Investigation into circannual variation in endogenous plasma ACTH concentrations in Ontario senior horses

Kristiina Ruotsalo, Alison Moore

Animal Health Laboratory, University of Guelph, Guelph, ON (Ruotsalo); Ontario Ministry of Agriculture, Food and Rural Affairs (Moore)

AHL Newsletter 2023;27(2):21.

PPID (pars intermedia pituitary dysfunction) is an endocrine disorder that occurs in over 20% of aged horses, ponies and donkeys.  Clinical signs and measurement of plasma endogenous ACTH (eACTH) concentrations currently form the basis of diagnosis, as dynamic testing, such as the thyrotropin-releasing hormone (TRH) stimulation test, is not easily accessible due to the lack of a readily available source of thyrotropin.  A number of factors can affect eACTH concentrations, including individual variation, timing of sampling with respect to the course of disease, and increases related to illness, pain, or stress, thus possibly confounding clinical interpretation.  Additionally, the equine pituitary gland exhibits a circannual rhythm in the release of eACTH.  This circannual increase has previously been referred to as a ‘seasonal or fall’ increase, however it is now recognized that rather than exhibiting a sharp autumnal peak in eACTH concentrations, gradually increasing secretory activity begins during the summer, peaks, and then declines.  The timing of this circannual increase has been shown to vary with respect to geographic location, and is speculated to be linked to photoperiods.  The circannual increase occurs both in clinically healthy horses and those affected with PPID, although the increase in affected horses is typically of greater magnitude.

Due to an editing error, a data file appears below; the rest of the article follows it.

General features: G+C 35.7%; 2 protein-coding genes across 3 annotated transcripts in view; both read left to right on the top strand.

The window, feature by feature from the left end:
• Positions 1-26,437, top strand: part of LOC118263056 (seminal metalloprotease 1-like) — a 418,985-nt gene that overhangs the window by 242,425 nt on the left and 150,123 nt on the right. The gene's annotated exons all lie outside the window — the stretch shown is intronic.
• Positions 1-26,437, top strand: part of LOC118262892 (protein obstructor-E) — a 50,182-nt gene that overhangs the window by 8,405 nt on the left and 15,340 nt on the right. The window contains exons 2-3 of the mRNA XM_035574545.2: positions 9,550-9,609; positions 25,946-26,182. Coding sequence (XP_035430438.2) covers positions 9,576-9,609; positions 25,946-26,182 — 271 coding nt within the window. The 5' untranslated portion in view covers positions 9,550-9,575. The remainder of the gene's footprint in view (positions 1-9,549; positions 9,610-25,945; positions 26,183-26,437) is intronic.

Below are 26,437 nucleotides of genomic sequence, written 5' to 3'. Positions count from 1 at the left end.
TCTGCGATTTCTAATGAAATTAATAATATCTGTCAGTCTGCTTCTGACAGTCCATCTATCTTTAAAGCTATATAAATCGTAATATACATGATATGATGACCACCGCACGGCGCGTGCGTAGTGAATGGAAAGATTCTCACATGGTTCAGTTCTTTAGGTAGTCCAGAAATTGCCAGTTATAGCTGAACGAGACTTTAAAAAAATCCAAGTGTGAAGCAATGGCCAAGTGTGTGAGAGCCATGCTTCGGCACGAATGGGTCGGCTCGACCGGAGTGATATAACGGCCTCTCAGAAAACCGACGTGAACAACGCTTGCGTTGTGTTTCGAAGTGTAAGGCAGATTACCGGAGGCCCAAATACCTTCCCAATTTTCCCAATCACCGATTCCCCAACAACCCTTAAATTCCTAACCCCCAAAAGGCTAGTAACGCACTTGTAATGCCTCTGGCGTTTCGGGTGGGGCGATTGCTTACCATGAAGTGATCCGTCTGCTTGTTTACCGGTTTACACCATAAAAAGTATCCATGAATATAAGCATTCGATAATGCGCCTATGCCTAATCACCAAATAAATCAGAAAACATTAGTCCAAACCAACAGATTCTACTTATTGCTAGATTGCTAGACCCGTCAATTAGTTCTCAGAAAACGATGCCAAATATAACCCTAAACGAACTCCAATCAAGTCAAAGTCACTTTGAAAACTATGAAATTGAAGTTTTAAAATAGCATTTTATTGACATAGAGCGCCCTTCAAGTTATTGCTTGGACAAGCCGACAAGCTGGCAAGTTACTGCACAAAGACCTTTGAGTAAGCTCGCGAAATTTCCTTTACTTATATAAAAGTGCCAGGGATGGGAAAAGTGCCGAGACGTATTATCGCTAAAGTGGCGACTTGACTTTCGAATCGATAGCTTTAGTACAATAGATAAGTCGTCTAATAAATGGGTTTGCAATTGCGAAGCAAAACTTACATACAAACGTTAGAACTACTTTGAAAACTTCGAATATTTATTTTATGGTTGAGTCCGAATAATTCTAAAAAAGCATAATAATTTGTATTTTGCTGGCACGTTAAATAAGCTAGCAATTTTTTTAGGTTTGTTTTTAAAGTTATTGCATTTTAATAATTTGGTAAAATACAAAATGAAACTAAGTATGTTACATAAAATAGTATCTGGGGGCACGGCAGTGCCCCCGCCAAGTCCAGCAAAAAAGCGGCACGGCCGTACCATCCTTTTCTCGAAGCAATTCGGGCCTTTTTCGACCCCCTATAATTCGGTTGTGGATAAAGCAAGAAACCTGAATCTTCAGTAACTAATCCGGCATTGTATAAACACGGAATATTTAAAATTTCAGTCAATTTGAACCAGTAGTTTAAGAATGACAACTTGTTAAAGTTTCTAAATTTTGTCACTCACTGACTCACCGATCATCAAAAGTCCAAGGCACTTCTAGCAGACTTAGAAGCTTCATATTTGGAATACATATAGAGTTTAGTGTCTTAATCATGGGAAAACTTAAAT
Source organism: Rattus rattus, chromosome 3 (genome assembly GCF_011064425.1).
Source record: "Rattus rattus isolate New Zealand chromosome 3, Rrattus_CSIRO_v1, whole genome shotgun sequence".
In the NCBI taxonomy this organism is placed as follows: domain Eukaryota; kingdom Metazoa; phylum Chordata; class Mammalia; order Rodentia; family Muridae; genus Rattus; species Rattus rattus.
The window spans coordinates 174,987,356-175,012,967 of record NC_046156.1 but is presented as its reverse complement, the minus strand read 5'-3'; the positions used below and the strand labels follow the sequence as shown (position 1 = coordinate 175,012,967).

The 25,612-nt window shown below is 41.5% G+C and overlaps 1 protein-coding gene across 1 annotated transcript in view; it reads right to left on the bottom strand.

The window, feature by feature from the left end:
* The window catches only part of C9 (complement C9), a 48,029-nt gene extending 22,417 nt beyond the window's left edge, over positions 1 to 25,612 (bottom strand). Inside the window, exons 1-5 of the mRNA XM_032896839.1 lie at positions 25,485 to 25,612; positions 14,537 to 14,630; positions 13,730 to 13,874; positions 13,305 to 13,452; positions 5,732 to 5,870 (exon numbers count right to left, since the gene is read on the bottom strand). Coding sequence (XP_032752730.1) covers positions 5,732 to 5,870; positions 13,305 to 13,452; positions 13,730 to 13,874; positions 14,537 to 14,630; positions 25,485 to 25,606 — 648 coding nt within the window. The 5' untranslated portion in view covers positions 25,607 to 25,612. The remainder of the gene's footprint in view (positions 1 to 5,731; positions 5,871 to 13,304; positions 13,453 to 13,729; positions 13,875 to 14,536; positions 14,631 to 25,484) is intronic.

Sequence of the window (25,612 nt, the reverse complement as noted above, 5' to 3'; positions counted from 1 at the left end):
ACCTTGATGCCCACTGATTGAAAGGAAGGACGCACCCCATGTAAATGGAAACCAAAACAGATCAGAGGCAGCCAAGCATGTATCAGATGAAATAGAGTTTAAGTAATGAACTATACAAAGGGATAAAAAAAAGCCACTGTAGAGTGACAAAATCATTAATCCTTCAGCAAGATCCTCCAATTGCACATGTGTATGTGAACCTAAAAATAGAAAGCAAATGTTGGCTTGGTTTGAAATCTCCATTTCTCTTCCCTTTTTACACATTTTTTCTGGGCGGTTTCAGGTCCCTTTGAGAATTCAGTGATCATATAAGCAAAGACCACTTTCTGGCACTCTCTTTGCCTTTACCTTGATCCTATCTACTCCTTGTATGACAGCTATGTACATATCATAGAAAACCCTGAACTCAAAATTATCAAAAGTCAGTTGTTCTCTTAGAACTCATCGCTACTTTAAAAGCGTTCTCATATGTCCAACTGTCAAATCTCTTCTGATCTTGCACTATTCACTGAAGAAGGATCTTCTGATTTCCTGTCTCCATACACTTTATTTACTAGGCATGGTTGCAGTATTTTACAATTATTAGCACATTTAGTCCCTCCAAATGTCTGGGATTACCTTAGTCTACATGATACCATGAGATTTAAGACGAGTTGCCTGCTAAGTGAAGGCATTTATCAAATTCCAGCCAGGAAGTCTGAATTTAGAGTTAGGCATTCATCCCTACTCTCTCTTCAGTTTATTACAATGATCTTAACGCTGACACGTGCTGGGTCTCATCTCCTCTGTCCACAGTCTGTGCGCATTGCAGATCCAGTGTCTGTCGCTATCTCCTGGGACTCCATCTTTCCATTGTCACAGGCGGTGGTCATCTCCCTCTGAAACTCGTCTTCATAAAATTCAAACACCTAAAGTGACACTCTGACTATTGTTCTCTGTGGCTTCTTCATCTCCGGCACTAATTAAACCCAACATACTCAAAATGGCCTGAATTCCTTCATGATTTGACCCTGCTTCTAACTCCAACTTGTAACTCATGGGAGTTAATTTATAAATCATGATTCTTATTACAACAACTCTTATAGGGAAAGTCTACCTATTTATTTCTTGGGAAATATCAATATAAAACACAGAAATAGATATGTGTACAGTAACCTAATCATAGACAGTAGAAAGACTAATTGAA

A preliminary study was undertaken with the support of the OAHN Equine Network to characterize the onset, duration, and magnitude of the circannual increase in eACTH concentrations in a group of clinically healthy senior Ontario horses of various breeds and both sexes.  Participating veterinarians recruited horses aged 15 years or older for monthly eACTH sampling with the owner’s consent.  Horses were considered healthy based on physical examination, health status questionnaire, and unremarkable study intake CBC and biochemistry profile results.  No horses receiving medication for PPID, EMS, thyroid hormone supplementation, or corticosteroids were entered into the study.  Horses remained in Ontario for the duration of the sampling period.  No ponies, donkeys, mules or miniature horses were included, due to the potential breed effect on eACTH concentrations.  Timing of sample collection was not standardized, however, a minimum of one hour post exercise or training was recommended.

EDTA plasma samples were received frozen and analyzed using an ACTH chemiluminescent immunoassay and Immulite 1000 instrumentation (Siemens, Canada) at the Animal Health Laboratory.

Twenty-three horses, ranging in age from 16 to 23 years entered the study.  Seven horses completed all 12 months of consecutive sampling.  Remaining horses were sampled 5 to 11 times.  The reasons for the loss of horses from the study were not investigated.